• Microbiologist Patricia Worsham stated in her deposition that the existing facilities at USAMRIID could not have been used to produce a preparation of dry B. anthracis spores. “We did not have anything in containment suitable for drying down anything, much less a quantity of spores,” she said. “The lyophilizer [freeze-dryer] that was part of our division was in non-containment. If someone had used that to dry down that preparation, I would have expected that area to be very, very contaminated, and we had non-immunized personnel in that area, and I might have expected some of them to become ill.” Worsham also noted, “I have not seen any evidence of anyone [at USAMRIID] getting any training that would allow them to … produce dried material of that quality.”
  • Another USAMRIID scientist, Susan Welkos, said, “We don’t work with powders, just liquids, and in relatively small volumes. We don’t have the expertise to—to scale up and manufacture some kind of powder.” When asked if she thought Ivins had the necessary expertise, Welkos replied, “No. I don’t believe he did.”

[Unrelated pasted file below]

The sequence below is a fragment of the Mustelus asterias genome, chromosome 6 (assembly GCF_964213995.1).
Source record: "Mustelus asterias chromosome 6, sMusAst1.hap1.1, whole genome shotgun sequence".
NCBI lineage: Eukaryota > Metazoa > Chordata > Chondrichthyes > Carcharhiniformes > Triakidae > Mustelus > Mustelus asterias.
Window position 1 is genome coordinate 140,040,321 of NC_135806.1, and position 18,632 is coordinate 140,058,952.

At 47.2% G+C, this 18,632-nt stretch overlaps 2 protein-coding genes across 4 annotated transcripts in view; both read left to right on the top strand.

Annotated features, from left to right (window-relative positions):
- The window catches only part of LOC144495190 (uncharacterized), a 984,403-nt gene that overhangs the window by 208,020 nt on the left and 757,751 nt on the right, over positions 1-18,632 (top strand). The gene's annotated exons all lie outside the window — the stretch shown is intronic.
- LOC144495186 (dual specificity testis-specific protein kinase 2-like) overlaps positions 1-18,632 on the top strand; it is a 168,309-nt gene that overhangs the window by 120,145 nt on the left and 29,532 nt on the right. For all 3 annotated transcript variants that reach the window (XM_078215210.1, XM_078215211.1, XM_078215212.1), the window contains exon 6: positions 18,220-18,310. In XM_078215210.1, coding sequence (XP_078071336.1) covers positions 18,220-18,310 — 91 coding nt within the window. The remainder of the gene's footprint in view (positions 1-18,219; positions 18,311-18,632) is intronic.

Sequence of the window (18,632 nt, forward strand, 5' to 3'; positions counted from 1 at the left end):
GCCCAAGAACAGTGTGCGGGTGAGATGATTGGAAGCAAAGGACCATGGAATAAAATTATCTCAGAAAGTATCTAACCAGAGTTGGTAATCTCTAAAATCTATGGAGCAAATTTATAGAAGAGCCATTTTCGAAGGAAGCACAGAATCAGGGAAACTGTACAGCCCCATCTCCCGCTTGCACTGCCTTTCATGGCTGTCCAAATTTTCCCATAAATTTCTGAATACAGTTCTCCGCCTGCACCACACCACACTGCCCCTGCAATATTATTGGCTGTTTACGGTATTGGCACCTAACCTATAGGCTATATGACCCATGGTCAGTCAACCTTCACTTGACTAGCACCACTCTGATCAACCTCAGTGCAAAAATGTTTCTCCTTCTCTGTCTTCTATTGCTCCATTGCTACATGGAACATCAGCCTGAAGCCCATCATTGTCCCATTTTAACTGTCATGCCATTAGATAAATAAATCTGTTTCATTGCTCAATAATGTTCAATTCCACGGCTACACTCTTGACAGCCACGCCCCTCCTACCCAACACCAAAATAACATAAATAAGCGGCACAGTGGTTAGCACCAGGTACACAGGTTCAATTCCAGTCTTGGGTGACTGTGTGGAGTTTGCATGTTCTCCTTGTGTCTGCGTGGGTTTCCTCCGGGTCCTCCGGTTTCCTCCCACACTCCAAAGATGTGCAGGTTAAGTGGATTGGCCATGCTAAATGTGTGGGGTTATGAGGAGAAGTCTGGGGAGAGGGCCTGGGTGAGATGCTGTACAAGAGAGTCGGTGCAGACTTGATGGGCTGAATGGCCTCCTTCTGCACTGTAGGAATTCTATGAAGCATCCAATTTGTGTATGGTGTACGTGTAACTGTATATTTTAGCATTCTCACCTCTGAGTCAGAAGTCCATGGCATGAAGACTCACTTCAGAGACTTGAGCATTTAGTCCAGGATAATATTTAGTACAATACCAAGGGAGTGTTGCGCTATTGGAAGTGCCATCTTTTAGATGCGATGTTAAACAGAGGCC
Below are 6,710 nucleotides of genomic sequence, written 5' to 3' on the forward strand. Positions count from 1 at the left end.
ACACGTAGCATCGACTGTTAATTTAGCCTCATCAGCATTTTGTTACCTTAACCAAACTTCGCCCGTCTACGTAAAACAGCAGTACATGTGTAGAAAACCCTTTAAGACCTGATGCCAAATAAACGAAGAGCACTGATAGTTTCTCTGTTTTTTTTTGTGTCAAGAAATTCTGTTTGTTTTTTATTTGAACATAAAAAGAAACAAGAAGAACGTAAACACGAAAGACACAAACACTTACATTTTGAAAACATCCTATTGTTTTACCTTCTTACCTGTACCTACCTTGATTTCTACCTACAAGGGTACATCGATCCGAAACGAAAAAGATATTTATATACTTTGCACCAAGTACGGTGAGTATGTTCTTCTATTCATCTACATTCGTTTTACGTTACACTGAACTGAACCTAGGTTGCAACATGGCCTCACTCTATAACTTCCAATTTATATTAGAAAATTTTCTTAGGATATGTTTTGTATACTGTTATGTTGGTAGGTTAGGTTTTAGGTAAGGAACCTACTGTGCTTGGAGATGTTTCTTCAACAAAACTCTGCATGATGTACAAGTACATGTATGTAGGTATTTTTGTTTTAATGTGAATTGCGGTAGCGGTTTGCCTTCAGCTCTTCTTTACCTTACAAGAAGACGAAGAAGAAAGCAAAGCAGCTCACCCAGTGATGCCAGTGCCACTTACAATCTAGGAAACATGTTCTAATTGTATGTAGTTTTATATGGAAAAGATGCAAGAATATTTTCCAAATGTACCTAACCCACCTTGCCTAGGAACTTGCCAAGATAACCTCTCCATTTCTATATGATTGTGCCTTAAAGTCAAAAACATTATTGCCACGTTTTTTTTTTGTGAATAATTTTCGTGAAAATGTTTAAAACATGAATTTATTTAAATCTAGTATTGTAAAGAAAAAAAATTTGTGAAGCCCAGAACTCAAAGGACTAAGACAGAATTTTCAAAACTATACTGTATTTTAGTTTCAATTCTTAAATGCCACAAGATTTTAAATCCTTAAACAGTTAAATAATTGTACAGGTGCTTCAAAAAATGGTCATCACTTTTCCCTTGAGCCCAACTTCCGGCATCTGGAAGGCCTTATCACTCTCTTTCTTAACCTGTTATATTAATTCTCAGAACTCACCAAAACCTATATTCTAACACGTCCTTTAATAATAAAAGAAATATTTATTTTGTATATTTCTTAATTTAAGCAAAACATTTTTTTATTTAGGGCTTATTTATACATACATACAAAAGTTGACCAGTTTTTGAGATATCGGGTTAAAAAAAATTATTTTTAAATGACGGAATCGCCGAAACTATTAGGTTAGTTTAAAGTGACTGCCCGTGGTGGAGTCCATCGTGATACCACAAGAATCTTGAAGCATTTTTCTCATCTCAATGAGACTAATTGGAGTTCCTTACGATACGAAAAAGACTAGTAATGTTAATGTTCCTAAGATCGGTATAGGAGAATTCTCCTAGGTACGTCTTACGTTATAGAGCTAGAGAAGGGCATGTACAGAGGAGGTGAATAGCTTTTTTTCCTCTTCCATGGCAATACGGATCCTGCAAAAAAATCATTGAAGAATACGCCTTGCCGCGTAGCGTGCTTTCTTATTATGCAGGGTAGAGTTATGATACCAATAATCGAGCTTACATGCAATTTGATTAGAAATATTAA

• A technician at USAMRIID, Stephen Little, stated that the lyophilizer in Ivins’ laboratory was outside the containment area and too large and heavy for him to move by himself into the air lock. Moreover, if Ivins had worked with dried powders of B. anthracis spores, the equipment would have been heavily contaminated, requiring the decontamination of the entire suite with heated paraformaldehyde gas—a complex and hazardous operation that must be performed overnight by building engineers, who keep meticulous records. When Little was asked if anyone at USAMRIID had the expertise to produce large quantities of dried B. anthracis spores, he replied, “Not large quantities at USAMRIID, no.”